In a digital war of words, Robert Spencer, widely considered to be an anti-Islam extremist, mocked Stanford University students who criticized him before his talk at the elite institution Tuesday night. On his blog Spencer named students, posted photos and videos of them, and referred to them as “fascists.”
Student organizations and faculty members publicly expressed deep concerns with both Spencer’s invitation to the campus (extended by the Stanford College Republicans) and his continuous “harassment” of students online.
Stanford administrators remained silent on specific blog posts by Spencer, but released multiple more general statements. One statement from President Marc Tessier-Lavigne and Provost Persis Drell did not reference Spencer, but promised an inclusive campus environment. They also at length defended the need for free speech in higher education.
On Tuesday night, hundreds protested Spencer's speech outside the venue. More than 100 students opposed to Spencer entered the auditorium and took seats. Then shortly after he started to speak, they stood and walked out. They did so silently and did not attempt to disrupt the speech. Students posted photos to social media (at right) suggesting that only a small number of people remained in the room after the walkout.
As a private institution, Stanford has no constitutional obligation to allow Spencer on campus -- it is governed by its own policies.
The most recent announcement last Thursday, by Susie Brubaker-Cole, the vice provost for student affairs, and Jane Shaw, Stanford’s dean of religious life, acknowledged “the emotional impact” of Spencer’s visit, but said that nothing could “undercut the fact that Muslim students are an integral part of our community.”
“Significantly, in relation to the talk next week, the president and provost underscore our university’s commitment to freedom of expression, which allows groups in our community to host speakers of their choice provided university policies are followed and imparts upon each of us a responsibility to ensure that speech can proceed without disruption.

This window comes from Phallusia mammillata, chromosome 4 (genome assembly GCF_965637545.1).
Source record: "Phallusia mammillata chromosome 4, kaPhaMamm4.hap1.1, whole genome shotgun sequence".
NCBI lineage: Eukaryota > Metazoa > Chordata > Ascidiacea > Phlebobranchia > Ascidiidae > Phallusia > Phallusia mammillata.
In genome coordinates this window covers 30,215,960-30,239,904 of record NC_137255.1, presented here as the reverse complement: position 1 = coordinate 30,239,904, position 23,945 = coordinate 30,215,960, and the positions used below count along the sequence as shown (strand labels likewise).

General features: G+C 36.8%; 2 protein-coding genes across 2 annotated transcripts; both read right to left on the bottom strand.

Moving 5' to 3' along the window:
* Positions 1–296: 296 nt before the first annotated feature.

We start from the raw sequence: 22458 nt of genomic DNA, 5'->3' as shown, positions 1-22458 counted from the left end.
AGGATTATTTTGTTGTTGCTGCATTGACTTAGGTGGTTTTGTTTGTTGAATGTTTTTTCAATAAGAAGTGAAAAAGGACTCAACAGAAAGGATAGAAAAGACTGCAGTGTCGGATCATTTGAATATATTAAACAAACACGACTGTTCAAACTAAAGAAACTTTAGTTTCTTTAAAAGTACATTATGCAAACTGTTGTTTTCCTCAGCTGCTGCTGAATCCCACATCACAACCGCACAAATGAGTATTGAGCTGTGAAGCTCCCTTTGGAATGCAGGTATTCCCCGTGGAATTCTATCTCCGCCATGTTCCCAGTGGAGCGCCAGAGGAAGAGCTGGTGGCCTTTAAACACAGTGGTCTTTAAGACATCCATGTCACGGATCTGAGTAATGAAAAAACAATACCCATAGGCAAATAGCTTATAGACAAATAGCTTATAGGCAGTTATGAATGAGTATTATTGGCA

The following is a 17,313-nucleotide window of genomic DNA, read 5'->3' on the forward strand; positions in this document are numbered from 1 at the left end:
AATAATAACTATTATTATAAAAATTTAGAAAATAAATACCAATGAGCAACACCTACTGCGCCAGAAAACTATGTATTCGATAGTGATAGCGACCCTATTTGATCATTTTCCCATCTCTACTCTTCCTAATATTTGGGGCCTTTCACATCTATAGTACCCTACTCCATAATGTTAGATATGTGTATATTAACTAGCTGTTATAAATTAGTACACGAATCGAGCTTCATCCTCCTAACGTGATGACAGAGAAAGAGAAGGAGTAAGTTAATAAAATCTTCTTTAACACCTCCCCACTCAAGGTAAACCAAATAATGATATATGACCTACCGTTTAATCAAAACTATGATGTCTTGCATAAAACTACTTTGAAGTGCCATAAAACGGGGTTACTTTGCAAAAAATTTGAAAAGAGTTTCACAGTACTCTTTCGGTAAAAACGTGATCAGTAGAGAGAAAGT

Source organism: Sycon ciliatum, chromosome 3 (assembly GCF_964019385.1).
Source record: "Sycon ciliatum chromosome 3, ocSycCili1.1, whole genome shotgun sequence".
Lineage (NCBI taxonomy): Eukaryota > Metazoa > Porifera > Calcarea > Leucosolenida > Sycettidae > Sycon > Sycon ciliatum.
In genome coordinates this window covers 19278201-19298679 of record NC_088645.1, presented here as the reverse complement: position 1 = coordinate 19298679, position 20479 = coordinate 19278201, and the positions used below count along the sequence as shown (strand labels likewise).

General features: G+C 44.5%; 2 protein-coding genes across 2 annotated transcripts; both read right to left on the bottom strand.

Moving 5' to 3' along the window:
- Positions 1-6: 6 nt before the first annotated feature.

However, the president and provost also emphasize that this commitment empowers each of us to exercise our own free speech, “to call out hate when we see it,” and to speak forcefully and peacefully against injustice. These are values we know Stanford community members -- of all faiths and none -- feel deeply about.
Robert Spencer -- who is unrelated to the white nationalist Richard Spencer, who has dominated headlines in recent months for his speeches at public colleges and universities -- has been deemed by civil rights organization the Southern Poverty Law Center one of the country’s most “prolific and vociferous anti-Muslim propagandists.”
He was barred from the United Kingdom, where he and Pamela Geller, co-founders of the Stop Islamization of America group, were due to speak at a rally by another fringe conservative organization, in 2013 because his presence would “not be conducive to the public good,” according to statements from the U.K. government.
Spencer has detailed his credentials deeply on his website -- he has authored 17 books and delivered seminars on Islam to the Federal Bureau of Investigation as well the federal Joint Terrorism Task Force. Fundamentally, he believes that Islam is a violent religion.
Spencer has disputed the SPLC’s characterization of him and questioned the center’s validity. In an email to Inside Higher Ed, Spencer wrote that SPLC has tried to destroy “legitimate organizations” and “stigmatize legitimate positions.” He wrote that his opposition to “jihad terror” has been lumped in with the likes of neo-Nazis and the Ku Klux Klan.
For at least a week, Spencer has responded on his blog Jihad Watch to multiple opinion writers in Stanford’s student press, at times dissecting the students’ and professors’ grievances with him line by line.
He has also criticized and identified students who have simply openly disagreed with his views or the event.
In one post Monday, Spencer wrote about and identified one student, and linked to a 2016 article in the student newspaper The Stanford Daily, in which the student was quoted.
After a Muslim student published an essay titled “I Will Never Belong in the Stanford Community,” detailing her discomfort with Spencer, in the political student magazine The Stanford Review, Spencer sardonically picked apart nearly every sentence of it.